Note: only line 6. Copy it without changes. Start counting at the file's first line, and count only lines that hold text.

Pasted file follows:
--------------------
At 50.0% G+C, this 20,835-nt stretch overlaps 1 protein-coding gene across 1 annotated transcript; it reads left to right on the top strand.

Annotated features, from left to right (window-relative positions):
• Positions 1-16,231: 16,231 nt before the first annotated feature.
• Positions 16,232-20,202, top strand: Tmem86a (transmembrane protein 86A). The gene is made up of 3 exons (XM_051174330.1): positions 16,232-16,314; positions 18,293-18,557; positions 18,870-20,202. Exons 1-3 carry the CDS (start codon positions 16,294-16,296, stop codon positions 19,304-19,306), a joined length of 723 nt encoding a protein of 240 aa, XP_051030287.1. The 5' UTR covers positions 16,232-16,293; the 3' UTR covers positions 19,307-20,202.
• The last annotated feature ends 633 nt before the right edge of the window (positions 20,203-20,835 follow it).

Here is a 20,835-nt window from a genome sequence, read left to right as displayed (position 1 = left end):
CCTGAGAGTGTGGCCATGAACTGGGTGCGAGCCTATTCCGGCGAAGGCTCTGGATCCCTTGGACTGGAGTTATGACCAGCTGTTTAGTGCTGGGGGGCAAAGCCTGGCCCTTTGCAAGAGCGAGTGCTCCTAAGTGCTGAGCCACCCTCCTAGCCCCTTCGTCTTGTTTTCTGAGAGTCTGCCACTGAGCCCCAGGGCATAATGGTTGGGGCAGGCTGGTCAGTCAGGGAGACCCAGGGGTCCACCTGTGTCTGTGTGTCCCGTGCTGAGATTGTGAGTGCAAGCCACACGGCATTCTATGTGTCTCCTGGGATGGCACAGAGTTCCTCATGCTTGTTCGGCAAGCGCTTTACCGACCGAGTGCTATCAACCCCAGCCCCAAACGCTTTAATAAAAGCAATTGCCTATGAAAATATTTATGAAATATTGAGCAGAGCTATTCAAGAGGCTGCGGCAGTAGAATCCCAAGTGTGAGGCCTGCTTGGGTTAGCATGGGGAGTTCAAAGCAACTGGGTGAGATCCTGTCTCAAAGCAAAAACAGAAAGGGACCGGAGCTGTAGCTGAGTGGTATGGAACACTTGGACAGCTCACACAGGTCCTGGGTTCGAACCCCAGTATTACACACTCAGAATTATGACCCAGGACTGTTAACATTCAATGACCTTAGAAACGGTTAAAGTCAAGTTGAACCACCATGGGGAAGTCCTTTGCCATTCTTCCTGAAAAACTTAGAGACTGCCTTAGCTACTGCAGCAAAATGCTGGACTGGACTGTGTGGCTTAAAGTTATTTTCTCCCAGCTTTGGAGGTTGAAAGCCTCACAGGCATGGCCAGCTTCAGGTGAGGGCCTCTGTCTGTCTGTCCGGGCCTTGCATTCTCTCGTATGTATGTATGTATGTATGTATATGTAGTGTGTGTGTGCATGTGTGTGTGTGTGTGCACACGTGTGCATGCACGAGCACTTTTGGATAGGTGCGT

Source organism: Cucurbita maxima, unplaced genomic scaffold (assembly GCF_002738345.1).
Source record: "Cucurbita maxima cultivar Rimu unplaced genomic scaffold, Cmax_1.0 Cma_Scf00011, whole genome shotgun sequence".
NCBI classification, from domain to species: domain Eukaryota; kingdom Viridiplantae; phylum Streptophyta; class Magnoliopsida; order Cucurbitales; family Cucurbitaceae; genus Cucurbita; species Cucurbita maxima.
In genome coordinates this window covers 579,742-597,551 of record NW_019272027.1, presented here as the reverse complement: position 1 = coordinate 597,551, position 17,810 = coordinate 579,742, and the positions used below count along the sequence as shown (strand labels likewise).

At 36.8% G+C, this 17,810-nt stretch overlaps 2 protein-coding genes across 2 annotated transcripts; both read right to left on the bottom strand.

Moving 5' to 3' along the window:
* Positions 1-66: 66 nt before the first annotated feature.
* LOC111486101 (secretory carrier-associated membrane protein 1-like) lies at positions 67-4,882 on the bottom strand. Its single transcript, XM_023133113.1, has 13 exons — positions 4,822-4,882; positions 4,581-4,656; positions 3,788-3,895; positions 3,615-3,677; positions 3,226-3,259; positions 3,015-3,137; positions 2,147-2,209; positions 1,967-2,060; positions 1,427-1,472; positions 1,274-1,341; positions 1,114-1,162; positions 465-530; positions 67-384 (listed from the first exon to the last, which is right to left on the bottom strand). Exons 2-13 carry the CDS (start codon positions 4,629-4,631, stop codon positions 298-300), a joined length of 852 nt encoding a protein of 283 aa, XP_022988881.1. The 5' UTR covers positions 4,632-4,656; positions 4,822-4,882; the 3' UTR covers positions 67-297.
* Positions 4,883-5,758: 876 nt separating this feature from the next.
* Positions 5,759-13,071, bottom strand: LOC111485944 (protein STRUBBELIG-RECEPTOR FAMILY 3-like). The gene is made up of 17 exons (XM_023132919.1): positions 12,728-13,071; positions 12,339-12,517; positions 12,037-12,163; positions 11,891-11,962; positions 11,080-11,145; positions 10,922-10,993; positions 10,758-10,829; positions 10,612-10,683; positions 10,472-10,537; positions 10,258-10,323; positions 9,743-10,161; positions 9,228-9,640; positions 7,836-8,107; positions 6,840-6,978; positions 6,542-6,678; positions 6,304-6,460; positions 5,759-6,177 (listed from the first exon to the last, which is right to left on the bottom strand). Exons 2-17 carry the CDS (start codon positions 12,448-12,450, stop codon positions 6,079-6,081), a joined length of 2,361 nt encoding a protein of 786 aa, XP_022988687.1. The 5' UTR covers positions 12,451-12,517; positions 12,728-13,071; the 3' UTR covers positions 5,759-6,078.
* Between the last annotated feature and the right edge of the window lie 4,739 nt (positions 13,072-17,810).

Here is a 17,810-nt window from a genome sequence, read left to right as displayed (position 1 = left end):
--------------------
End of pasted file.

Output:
Here is a 20,835-nt window from a genome sequence, read left to right as displayed (position 1 = left end):